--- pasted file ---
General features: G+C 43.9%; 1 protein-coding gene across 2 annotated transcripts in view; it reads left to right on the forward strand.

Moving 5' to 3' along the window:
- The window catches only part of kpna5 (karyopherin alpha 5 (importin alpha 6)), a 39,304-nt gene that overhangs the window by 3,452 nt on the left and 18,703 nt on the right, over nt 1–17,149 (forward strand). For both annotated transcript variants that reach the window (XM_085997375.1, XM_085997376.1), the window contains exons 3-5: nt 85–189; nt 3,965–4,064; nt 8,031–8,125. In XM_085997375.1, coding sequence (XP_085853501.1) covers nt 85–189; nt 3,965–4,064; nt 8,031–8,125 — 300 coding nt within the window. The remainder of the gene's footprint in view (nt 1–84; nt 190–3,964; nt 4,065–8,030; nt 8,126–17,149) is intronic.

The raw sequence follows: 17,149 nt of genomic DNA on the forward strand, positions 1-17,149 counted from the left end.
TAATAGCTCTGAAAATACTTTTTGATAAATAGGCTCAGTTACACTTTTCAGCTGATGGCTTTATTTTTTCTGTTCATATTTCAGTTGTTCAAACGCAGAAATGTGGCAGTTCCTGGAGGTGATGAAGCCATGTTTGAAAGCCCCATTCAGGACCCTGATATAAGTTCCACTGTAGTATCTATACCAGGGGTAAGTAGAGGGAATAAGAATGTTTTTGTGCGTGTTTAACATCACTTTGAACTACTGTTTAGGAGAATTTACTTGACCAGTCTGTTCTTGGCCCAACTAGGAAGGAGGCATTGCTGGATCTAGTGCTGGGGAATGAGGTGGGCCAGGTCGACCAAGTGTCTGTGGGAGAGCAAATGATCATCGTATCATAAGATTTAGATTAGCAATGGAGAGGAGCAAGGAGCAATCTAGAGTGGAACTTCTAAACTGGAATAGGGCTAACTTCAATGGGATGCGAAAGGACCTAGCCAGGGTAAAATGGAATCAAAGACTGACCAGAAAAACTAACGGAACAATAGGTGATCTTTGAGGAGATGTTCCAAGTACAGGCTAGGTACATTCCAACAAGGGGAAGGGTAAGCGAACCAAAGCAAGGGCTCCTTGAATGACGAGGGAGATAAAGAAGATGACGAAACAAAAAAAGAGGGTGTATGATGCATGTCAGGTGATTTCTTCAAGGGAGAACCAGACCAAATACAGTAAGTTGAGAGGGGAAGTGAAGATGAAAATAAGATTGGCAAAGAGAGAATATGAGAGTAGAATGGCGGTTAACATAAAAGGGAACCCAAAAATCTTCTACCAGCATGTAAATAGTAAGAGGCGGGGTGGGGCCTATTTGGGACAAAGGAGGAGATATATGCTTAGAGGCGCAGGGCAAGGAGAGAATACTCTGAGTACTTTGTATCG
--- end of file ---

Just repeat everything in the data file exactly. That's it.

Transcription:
General features: G+C 43.9%; 1 protein-coding gene across 2 annotated transcripts in view; it reads left to right on the forward strand.

Moving 5' to 3' along the window:
- The window catches only part of kpna5 (karyopherin alpha 5 (importin alpha 6)), a 39,304-nt gene that overhangs the window by 3,452 nt on the left and 18,703 nt on the right, over nt 1–17,149 (forward strand). For both annotated transcript variants that reach the window (XM_085997375.1, XM_085997376.1), the window contains exons 3-5: nt 85–189; nt 3,965–4,064; nt 8,031–8,125. In XM_085997375.1, coding sequence (XP_085853501.1) covers nt 85–189; nt 3,965–4,064; nt 8,031–8,125 — 300 coding nt within the window. The remainder of the gene's footprint in view (nt 1–84; nt 190–3,964; nt 4,065–8,030; nt 8,126–17,149) is intronic.

The raw sequence follows: 17,149 nt of genomic DNA on the forward strand, positions 1-17,149 counted from the left end.
TAATAGCTCTGAAAATACTTTTTGATAAATAGGCTCAGTTACACTTTTCAGCTGATGGCTTTATTTTTTCTGTTCATATTTCAGTTGTTCAAACGCAGAAATGTGGCAGTTCCTGGAGGTGATGAAGCCATGTTTGAAAGCCCCATTCAGGACCCTGATATAAGTTCCACTGTAGTATCTATACCAGGGGTAAGTAGAGGGAATAAGAATGTTTTTGTGCGTGTTTAACATCACTTTGAACTACTGTTTAGGAGAATTTACTTGACCAGTCTGTTCTTGGCCCAACTAGGAAGGAGGCATTGCTGGATCTAGTGCTGGGGAATGAGGTGGGCCAGGTCGACCAAGTGTCTGTGGGAGAGCAAATGATCATCGTATCATAAGATTTAGATTAGCAATGGAGAGGAGCAAGGAGCAATCTAGAGTGGAACTTCTAAACTGGAATAGGGCTAACTTCAATGGGATGCGAAAGGACCTAGCCAGGGTAAAATGGAATCAAAGACTGACCAGAAAAACTAACGGAACAATAGGTGATCTTTGAGGAGATGTTCCAAGTACAGGCTAGGTACATTCCAACAAGGGGAAGGGTAAGCGAACCAAAGCAAGGGCTCCTTGAATGACGAGGGAGATAAAGAAGATGACGAAACAAAAAAAGAGGGTGTATGATGCATGTCAGGTGATTTCTTCAAGGGAGAACCAGACCAAATACAGTAAGTTGAGAGGGGAAGTGAAGATGAAAATAAGATTGGCAAAGAGAGAATATGAGAGTAGAATGGCGGTTAACATAAAAGGGAACCCAAAAATCTTCTACCAGCATGTAAATAGTAAGAGGCGGGGTGGGGCCTATTTGGGACAAAGGAGGAGATATATGCTTAGAGGCGCAGGGCAAGGAGAGAATACTCTGAGTACTTTGTATCG